Make Your Own Liquid Fertilizer
Over the years, we've become avid home gardeners. We don't have a lot of space at this time, but we utilize what we have and very much enjoy our bounty when it comes time to harvest. We grow flowers, vegetables, and herbs on our balcony and each plant can have different requirements. Some prefer more rich soil and are 'heavy feeders' while others are quite content to be watered all season long with little attention to anything else. I'm learning all the time through trial and error, and it's terribly exciting when we've tried something new and it's helped to make our plants thrive.
Hungry, Hungry Vegetables
We don't have the room to grow everything we want, but we grow what we love to eat. Years ago, we were gifted some beautiful, heirloom Bulgarian tomato seeds. We learned to grow these tomatoes from seed and love the flavor and variety. They are so delicious! We've also come to learn what they like and what their needs are. Tomatoes, like most flowering vegetables, like to have an abundance of nutrients. Not all vegetables will need the same amounts, however. We practice organic gardening, so that means we want to do everything we can to naturally boost the yield and overall health of our garden. This means giving each plant the nutrients it needs when it needs them in order to produce the best-tasting and most nutritious crop.
There are many different DIY fertilizers and this recipe is just one of them. It's essentially free to make (assuming you can acquire the ingredients for free, as we did) and is very nutritious for your garden. I managed to get my hands on some donkey manure from the local animal park and aged - or "cured" - it in the sun for a while before using the following recipe to make liquid fertilizer. If you do not take the time to cure the manure, it will be too strong and can actually burn your plants! We have now used the liquid fertilizer in our garden for several years with excellent results. If you have access to donkey, rabbit, goat, or horse manure, you're all set! Note that cow manure is generally too complicated as it takes a long time to cure, so stick with other farm animals.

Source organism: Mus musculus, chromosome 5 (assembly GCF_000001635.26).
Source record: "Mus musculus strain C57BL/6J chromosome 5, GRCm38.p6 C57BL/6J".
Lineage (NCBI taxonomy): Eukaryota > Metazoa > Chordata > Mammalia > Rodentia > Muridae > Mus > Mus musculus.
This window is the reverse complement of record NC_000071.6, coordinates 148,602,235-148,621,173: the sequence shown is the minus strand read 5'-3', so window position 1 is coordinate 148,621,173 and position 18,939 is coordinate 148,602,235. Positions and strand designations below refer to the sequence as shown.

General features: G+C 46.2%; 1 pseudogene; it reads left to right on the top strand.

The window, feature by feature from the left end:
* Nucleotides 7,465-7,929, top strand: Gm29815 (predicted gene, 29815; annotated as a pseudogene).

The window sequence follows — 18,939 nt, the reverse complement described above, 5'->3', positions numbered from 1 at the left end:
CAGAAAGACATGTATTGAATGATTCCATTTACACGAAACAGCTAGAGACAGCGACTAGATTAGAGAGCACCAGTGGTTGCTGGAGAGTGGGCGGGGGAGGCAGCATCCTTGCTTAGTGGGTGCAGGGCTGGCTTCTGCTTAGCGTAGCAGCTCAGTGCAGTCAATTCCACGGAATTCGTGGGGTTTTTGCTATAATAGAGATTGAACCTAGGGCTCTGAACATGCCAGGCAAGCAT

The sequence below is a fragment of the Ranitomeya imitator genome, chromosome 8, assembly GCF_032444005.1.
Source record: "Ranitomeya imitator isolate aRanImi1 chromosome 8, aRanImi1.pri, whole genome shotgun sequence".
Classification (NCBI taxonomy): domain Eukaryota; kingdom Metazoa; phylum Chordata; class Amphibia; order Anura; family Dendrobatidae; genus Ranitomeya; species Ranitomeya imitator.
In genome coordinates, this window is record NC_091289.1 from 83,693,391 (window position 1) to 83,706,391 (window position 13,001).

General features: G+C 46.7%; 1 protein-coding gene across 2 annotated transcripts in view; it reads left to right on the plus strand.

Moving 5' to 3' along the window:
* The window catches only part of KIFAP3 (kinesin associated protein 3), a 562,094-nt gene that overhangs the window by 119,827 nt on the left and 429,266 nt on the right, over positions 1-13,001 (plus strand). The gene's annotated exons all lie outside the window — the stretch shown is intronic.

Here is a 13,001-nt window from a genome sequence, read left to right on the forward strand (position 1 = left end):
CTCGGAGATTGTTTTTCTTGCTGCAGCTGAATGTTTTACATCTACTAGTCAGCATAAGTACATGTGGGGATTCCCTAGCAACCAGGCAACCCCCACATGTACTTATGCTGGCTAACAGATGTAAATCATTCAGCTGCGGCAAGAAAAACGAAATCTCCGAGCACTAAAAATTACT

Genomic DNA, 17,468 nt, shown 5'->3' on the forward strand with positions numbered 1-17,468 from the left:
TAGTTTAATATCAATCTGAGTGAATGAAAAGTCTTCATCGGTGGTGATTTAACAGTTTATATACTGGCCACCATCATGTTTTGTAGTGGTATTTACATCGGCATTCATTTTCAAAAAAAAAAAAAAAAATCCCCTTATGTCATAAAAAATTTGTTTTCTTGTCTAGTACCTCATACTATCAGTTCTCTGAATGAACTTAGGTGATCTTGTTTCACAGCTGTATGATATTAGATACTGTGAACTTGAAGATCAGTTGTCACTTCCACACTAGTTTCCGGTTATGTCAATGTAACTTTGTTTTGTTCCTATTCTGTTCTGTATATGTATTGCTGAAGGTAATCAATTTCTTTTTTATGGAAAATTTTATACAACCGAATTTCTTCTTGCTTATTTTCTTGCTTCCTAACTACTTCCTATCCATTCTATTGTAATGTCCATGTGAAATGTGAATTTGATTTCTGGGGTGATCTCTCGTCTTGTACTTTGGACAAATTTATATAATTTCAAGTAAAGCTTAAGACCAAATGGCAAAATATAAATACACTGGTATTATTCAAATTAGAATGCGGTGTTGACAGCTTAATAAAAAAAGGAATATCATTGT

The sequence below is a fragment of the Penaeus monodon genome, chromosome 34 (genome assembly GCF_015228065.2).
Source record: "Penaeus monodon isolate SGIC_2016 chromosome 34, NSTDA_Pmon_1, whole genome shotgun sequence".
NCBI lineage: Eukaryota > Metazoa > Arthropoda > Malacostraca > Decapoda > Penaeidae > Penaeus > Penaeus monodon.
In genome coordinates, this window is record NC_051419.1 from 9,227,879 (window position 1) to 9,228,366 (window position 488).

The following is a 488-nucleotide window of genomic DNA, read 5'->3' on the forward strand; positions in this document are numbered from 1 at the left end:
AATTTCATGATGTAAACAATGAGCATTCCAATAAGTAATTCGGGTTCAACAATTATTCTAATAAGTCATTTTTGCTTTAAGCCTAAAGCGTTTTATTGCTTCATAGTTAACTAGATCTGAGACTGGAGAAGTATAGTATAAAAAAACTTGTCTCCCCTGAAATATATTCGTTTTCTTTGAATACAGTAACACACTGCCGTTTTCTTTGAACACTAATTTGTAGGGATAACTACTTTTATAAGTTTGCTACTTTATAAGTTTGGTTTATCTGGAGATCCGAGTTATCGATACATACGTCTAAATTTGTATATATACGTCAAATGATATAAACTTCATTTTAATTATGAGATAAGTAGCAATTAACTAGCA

Side note: I used rabbit manure directly on my garden - without making it into liquid fertilizer - a few years back and it was nothing short of magical. Rabbits provide one of the few manures that you do not have to cure, but rather can place directly on your soil. It is probably the best and easiest fertilizer we have used in our garden, but the liquid fertilizer is terrific, as well.
3 cups or 710 ml of water
1/2 cup or small handful of animal manure of your choice (cured donkey, horse, goat, sheep - or uncured rabbit)
Place manure into a glass jar or small container, add the water. Let steep for a few days. Strain the manure out of the jar and discard it. This recipe can be doubled or tripled or more depending on your garden and your needs. Simply use 1 part liquid fertilizer to 5 parts water when you water your plants.
I actually use the same manure for several batches before discarding it, and that's only because I don't have a ready supply of manure on hand. I don't live near a farm right now, so I simply have kept the manure I collected several years ago and have used it continually in my garden.
Using "manure tea" or liquid manure is safe and effective for growing a healthy garden. This technique has been used by gardeners and farmers for millennia, long before chemical fertilizers ever came into the picture. If you aren't too squeamish, I hope you'll give it a try. Your plants will love it!